Tacloban, Philippines - Day 6


Today, Michelle, Rony and I went out into a subdivision of Tacloban, a coastal community called Palo. It reminded me of Sri Lanka in its range of destruction. The surge of water wrecked everything along the sea and we drove through it all on a tricycle - the Filipino version of a tuk-tuk or small bicycle taxi. The feelings we experienced as we passed entire villages of ruined rubble barely resembling anything that could be homes are unnamable. Pictures could never do it justice.

Rikki, a volunteer from the town met us at the place we’d agreed, a well roofed, open air church with a basketball court in the rear that would have been perfect for a PLAYshop. We learned then that the priest said he would only allow “God’s work” to happen in that space and, although he had never met us and was not available to weigh in on it in person, we elected not to risk offending or disrupting the delicate balance that volunteers often work to establish in these kinds of situations. Although it was clear that the person we were asking, the captain of the area, was clearly taking a necessary political position, it was still a little disappointing. 


We did find a perfect empty space just up the road at the basketball court and were able to “make a joyful noise” (Psalm 98:4 KJV) there instead. The group was about thirty-five 6-10 year olds and they were beyond hilarious and adorable. By the end of the PLAYshop, we were standing in a circle singing, and breathing, and then we were “done” but nobody moved. They just looked at Michelle and me as if to say, “What’s next? What else?” They wanted to keep playing!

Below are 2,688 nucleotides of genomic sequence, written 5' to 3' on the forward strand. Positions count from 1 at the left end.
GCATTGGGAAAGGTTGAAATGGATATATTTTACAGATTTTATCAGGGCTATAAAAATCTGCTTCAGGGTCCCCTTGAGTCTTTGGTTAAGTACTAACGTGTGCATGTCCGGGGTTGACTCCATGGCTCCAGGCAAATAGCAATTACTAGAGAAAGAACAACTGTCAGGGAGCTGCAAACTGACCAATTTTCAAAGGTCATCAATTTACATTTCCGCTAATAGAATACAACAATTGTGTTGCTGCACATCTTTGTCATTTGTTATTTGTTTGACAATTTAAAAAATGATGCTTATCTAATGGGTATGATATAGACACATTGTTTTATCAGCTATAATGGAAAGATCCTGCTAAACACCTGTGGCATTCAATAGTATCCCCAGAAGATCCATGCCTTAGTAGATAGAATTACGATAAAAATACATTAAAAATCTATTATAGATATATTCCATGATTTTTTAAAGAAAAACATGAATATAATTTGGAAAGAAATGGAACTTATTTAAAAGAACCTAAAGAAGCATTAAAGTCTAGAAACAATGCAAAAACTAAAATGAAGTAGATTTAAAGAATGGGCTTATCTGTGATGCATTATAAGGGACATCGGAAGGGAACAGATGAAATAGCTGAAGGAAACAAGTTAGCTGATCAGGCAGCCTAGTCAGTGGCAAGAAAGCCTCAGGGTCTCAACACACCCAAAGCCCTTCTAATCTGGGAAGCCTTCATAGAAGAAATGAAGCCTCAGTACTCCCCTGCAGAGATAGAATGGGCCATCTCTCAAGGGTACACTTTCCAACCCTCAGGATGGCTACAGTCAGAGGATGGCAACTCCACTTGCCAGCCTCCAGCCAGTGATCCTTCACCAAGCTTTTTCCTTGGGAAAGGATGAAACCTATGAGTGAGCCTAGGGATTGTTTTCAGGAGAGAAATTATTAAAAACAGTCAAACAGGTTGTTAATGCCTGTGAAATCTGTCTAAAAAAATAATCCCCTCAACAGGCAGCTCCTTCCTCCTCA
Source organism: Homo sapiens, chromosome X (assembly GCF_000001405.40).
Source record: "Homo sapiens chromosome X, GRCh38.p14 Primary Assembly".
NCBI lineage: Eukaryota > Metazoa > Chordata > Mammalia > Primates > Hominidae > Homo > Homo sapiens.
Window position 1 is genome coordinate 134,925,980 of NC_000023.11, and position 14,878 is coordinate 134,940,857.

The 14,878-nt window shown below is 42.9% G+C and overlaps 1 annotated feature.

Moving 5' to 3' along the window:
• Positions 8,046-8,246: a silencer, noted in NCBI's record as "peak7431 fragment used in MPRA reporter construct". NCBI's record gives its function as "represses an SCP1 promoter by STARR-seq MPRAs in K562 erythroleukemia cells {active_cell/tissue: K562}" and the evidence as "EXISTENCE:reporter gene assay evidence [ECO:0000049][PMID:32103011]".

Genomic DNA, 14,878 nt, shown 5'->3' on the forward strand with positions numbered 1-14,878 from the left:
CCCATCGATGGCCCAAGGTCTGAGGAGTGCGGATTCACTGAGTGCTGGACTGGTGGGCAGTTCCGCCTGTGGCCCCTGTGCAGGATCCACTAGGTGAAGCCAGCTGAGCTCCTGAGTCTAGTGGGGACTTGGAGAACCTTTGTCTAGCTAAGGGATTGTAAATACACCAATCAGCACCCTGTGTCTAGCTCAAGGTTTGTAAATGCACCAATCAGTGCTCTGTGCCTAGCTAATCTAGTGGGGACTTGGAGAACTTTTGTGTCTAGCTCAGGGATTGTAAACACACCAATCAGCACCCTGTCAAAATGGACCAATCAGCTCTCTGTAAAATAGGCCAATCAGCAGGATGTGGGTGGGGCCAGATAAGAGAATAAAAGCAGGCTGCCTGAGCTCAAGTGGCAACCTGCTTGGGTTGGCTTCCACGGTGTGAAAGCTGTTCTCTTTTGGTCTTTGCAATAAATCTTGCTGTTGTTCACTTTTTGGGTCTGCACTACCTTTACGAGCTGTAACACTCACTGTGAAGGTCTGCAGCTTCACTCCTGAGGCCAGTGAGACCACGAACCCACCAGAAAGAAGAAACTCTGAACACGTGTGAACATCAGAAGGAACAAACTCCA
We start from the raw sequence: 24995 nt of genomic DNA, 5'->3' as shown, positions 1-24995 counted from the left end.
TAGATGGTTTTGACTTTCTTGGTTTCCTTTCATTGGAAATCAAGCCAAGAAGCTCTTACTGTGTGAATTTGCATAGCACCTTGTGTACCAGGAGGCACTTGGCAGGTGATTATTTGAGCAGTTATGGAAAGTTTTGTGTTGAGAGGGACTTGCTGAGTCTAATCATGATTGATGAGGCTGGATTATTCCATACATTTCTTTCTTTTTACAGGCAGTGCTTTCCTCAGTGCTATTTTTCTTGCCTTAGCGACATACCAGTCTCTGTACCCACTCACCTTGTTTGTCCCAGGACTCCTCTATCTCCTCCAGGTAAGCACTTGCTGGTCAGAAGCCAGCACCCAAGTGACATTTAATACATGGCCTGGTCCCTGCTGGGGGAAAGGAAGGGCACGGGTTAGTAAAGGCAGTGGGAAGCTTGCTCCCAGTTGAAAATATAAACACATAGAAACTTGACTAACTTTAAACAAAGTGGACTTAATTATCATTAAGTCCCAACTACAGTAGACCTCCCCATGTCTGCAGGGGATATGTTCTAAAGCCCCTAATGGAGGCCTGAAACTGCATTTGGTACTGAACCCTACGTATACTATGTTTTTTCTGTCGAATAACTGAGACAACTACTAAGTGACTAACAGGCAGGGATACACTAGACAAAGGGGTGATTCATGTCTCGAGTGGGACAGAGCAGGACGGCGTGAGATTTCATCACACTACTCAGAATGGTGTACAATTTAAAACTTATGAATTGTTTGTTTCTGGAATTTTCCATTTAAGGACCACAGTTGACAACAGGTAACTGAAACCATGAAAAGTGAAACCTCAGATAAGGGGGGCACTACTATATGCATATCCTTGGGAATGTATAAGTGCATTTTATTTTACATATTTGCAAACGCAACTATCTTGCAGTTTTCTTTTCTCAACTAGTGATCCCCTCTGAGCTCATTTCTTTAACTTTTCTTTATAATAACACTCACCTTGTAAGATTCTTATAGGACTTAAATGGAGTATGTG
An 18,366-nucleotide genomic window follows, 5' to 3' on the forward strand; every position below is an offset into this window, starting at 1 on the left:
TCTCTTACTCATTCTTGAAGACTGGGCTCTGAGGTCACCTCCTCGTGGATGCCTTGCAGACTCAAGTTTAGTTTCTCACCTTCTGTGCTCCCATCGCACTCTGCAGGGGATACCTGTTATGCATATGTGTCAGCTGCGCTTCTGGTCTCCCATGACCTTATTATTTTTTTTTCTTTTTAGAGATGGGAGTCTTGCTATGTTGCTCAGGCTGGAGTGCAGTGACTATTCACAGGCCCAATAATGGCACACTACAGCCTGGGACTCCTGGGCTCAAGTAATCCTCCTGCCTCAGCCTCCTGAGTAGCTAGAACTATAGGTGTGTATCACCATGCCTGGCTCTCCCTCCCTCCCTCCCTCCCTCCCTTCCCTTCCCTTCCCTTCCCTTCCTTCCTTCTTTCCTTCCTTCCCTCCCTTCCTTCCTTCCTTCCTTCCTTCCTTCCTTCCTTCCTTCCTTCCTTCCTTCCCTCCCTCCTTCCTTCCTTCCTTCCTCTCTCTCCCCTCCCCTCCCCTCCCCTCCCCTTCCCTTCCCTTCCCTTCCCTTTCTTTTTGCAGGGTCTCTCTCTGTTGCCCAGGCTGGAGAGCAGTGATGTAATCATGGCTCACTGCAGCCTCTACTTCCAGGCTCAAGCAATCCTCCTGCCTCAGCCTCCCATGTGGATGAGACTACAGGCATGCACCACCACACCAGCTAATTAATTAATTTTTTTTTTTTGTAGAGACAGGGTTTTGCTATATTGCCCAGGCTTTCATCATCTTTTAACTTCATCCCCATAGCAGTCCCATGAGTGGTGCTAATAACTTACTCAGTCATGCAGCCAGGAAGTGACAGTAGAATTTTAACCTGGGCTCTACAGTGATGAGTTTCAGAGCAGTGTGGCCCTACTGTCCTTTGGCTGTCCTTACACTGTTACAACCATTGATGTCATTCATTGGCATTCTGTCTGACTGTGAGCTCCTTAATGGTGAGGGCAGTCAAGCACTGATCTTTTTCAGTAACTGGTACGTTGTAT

Some of the girls found their way into a group with Michelle playing. Later, Michelle went with some of the more withdrawn girls to be certain they were OK – they showed her their classroom. Meanwhile, the boys attacked Jonah with another million high fives. I think I have gotten more high fives in the past few days than in the past five years. Which is awesome.

The kids led us into their schoolhouse and taught us games in circles

which we played and sang for another hour or so and we ended up back outside playing tag, and pretending a lot of different, hilarious things. Apparently, I was pregnant with triplets and when I gave birth, my babies, “Nacho, Pizza, and Chili,” were paraded around the basketball court, the pride of the group.

Rony observed the PLAYshop, taking notes and identifying some kids who needed a little more attention. He sat still, like a big, safe animal and small children gravitated towards him, climbed under his arms and clung to his legs. He stayed there for a long time, just being a safe place for them to giggle around and take a rest from the playing. Rony also had in depth discussions with some of the volunteers about some of the other things going on around the area - he had visited with the Israeli Relief group last month, recognized some of what we’d driven through, and knew some of the people still working there.

On our way home, we discussed some of the challenges we face for the future - whether we can return and how often, and how best to build capacity on the ground to offer ongoing support and enable longer-term evaluation. We only know this for sure: the kids we met today didn’t want to sit around and talk about their problems. They wanted to play.


We’ll return tomorrow to do just that.

For now, Rony heads to Ormoc and Cebu to teach at the University as planned but Michelle and I will stay here as we’ve received numerous invitations from local organizations to visit their groups and we’ll reunite with Rony to run a workshop all together in Manila in a few days.

On behalf of all the people we’ve met, the students, psychologists, teachers, volunteers we’ve worked with and especially the children with whom we’ve had the privilege of playing, we thank you all, dear readers, for your all the support in all the forms you’ve given.

Until next time,
Michelle, Jonah & Rony